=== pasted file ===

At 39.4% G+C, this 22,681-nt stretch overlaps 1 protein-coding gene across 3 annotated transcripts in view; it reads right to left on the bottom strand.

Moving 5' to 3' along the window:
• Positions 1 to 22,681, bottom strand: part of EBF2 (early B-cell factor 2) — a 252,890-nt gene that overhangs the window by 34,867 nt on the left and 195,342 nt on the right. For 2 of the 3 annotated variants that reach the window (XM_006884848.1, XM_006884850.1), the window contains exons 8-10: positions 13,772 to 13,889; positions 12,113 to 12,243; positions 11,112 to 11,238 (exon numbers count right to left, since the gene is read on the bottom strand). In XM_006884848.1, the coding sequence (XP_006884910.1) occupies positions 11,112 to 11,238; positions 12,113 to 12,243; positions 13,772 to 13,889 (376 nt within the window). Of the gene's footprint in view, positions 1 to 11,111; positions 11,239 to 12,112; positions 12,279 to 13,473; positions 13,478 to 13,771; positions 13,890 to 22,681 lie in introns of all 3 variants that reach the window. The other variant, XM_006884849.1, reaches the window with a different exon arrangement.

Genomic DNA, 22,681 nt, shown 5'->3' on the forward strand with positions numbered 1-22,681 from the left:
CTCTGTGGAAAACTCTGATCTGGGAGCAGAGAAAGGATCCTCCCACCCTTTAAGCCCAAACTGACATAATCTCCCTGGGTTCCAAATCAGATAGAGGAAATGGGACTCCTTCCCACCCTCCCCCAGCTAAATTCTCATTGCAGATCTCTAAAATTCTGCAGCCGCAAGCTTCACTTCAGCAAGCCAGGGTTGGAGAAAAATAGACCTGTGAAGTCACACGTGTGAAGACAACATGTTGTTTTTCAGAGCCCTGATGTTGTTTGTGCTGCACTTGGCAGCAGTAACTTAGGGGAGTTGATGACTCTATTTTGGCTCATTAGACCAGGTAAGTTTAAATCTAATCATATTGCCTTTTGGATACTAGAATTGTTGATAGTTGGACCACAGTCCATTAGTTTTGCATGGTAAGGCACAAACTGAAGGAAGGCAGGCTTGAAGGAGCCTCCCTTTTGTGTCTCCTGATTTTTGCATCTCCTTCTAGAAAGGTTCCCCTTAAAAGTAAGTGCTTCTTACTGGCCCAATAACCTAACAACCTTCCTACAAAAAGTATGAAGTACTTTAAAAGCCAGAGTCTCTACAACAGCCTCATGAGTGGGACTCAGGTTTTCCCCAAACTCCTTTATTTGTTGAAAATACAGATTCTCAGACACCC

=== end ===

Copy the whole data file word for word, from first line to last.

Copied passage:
At 39.4% G+C, this 22,681-nt stretch overlaps 1 protein-coding gene across 3 annotated transcripts in view; it reads right to left on the bottom strand.

Moving 5' to 3' along the window:
• Positions 1 to 22,681, bottom strand: part of EBF2 (early B-cell factor 2) — a 252,890-nt gene that overhangs the window by 34,867 nt on the left and 195,342 nt on the right. For 2 of the 3 annotated variants that reach the window (XM_006884848.1, XM_006884850.1), the window contains exons 8-10: positions 13,772 to 13,889; positions 12,113 to 12,243; positions 11,112 to 11,238 (exon numbers count right to left, since the gene is read on the bottom strand). In XM_006884848.1, the coding sequence (XP_006884910.1) occupies positions 11,112 to 11,238; positions 12,113 to 12,243; positions 13,772 to 13,889 (376 nt within the window). Of the gene's footprint in view, positions 1 to 11,111; positions 11,239 to 12,112; positions 12,279 to 13,473; positions 13,478 to 13,771; positions 13,890 to 22,681 lie in introns of all 3 variants that reach the window. The other variant, XM_006884849.1, reaches the window with a different exon arrangement.

Genomic DNA, 22,681 nt, shown 5'->3' on the forward strand with positions numbered 1-22,681 from the left:
CTCTGTGGAAAACTCTGATCTGGGAGCAGAGAAAGGATCCTCCCACCCTTTAAGCCCAAACTGACATAATCTCCCTGGGTTCCAAATCAGATAGAGGAAATGGGACTCCTTCCCACCCTCCCCCAGCTAAATTCTCATTGCAGATCTCTAAAATTCTGCAGCCGCAAGCTTCACTTCAGCAAGCCAGGGTTGGAGAAAAATAGACCTGTGAAGTCACACGTGTGAAGACAACATGTTGTTTTTCAGAGCCCTGATGTTGTTTGTGCTGCACTTGGCAGCAGTAACTTAGGGGAGTTGATGACTCTATTTTGGCTCATTAGACCAGGTAAGTTTAAATCTAATCATATTGCCTTTTGGATACTAGAATTGTTGATAGTTGGACCACAGTCCATTAGTTTTGCATGGTAAGGCACAAACTGAAGGAAGGCAGGCTTGAAGGAGCCTCCCTTTTGTGTCTCCTGATTTTTGCATCTCCTTCTAGAAAGGTTCCCCTTAAAAGTAAGTGCTTCTTACTGGCCCAATAACCTAACAACCTTCCTACAAAAAGTATGAAGTACTTTAAAAGCCAGAGTCTCTACAACAGCCTCATGAGTGGGACTCAGGTTTTCCCCAAACTCCTTTATTTGTTGAAAATACAGATTCTCAGACACCC